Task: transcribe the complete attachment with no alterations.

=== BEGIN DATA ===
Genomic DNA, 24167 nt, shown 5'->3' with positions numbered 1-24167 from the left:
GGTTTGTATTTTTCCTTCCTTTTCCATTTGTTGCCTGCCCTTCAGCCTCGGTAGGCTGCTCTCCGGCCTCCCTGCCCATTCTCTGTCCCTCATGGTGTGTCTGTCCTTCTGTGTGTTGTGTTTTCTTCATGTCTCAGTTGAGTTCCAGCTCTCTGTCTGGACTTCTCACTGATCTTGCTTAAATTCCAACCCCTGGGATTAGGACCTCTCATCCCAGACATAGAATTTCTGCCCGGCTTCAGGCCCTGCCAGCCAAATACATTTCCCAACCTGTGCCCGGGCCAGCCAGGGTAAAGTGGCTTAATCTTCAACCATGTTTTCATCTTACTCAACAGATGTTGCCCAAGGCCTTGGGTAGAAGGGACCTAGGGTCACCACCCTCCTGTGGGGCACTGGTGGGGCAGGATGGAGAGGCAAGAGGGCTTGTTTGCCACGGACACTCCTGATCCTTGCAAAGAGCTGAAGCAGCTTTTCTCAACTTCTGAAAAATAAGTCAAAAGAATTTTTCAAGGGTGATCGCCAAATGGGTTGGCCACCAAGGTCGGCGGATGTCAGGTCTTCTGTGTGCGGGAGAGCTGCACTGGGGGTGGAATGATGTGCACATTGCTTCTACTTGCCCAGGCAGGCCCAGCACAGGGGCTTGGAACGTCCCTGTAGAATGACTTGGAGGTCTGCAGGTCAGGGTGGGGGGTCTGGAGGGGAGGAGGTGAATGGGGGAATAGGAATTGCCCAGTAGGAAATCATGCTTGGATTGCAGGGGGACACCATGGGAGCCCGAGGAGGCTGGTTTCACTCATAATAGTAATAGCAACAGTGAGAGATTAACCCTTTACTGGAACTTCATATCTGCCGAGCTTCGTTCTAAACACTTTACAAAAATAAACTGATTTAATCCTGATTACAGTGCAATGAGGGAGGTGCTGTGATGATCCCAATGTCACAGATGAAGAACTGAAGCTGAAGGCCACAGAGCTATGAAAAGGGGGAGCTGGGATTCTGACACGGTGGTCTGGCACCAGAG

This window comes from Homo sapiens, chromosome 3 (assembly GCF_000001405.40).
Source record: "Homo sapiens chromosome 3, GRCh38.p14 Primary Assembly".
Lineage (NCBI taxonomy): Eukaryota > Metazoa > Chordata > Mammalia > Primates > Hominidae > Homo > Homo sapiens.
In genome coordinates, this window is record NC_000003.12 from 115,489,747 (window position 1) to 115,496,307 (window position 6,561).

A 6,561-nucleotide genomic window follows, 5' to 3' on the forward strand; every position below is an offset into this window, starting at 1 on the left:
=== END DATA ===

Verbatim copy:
Genomic DNA, 24167 nt, shown 5'->3' with positions numbered 1-24167 from the left:
GGTTTGTATTTTTCCTTCCTTTTCCATTTGTTGCCTGCCCTTCAGCCTCGGTAGGCTGCTCTCCGGCCTCCCTGCCCATTCTCTGTCCCTCATGGTGTGTCTGTCCTTCTGTGTGTTGTGTTTTCTTCATGTCTCAGTTGAGTTCCAGCTCTCTGTCTGGACTTCTCACTGATCTTGCTTAAATTCCAACCCCTGGGATTAGGACCTCTCATCCCAGACATAGAATTTCTGCCCGGCTTCAGGCCCTGCCAGCCAAATACATTTCCCAACCTGTGCCCGGGCCAGCCAGGGTAAAGTGGCTTAATCTTCAACCATGTTTTCATCTTACTCAACAGATGTTGCCCAAGGCCTTGGGTAGAAGGGACCTAGGGTCACCACCCTCCTGTGGGGCACTGGTGGGGCAGGATGGAGAGGCAAGAGGGCTTGTTTGCCACGGACACTCCTGATCCTTGCAAAGAGCTGAAGCAGCTTTTCTCAACTTCTGAAAAATAAGTCAAAAGAATTTTTCAAGGGTGATCGCCAAATGGGTTGGCCACCAAGGTCGGCGGATGTCAGGTCTTCTGTGTGCGGGAGAGCTGCACTGGGGGTGGAATGATGTGCACATTGCTTCTACTTGCCCAGGCAGGCCCAGCACAGGGGCTTGGAACGTCCCTGTAGAATGACTTGGAGGTCTGCAGGTCAGGGTGGGGGGTCTGGAGGGGAGGAGGTGAATGGGGGAATAGGAATTGCCCAGTAGGAAATCATGCTTGGATTGCAGGGGGACACCATGGGAGCCCGAGGAGGCTGGTTTCACTCATAATAGTAATAGCAACAGTGAGAGATTAACCCTTTACTGGAACTTCATATCTGCCGAGCTTCGTTCTAAACACTTTACAAAAATAAACTGATTTAATCCTGATTACAGTGCAATGAGGGAGGTGCTGTGATGATCCCAATGTCACAGATGAAGAACTGAAGCTGAAGGCCACAGAGCTATGAAAAGGGGGAGCTGGGATTCTGACACGGTGGTCTGGCACCAGAG

This window comes from Homo sapiens, chromosome 3 (assembly GCF_000001405.40).
Source record: "Homo sapiens chromosome 3, GRCh38.p14 Primary Assembly".
Lineage (NCBI taxonomy): Eukaryota > Metazoa > Chordata > Mammalia > Primates > Hominidae > Homo > Homo sapiens.
In genome coordinates, this window is record NC_000003.12 from 115,489,747 (window position 1) to 115,496,307 (window position 6,561).

A 6,561-nucleotide genomic window follows, 5' to 3' on the forward strand; every position below is an offset into this window, starting at 1 on the left: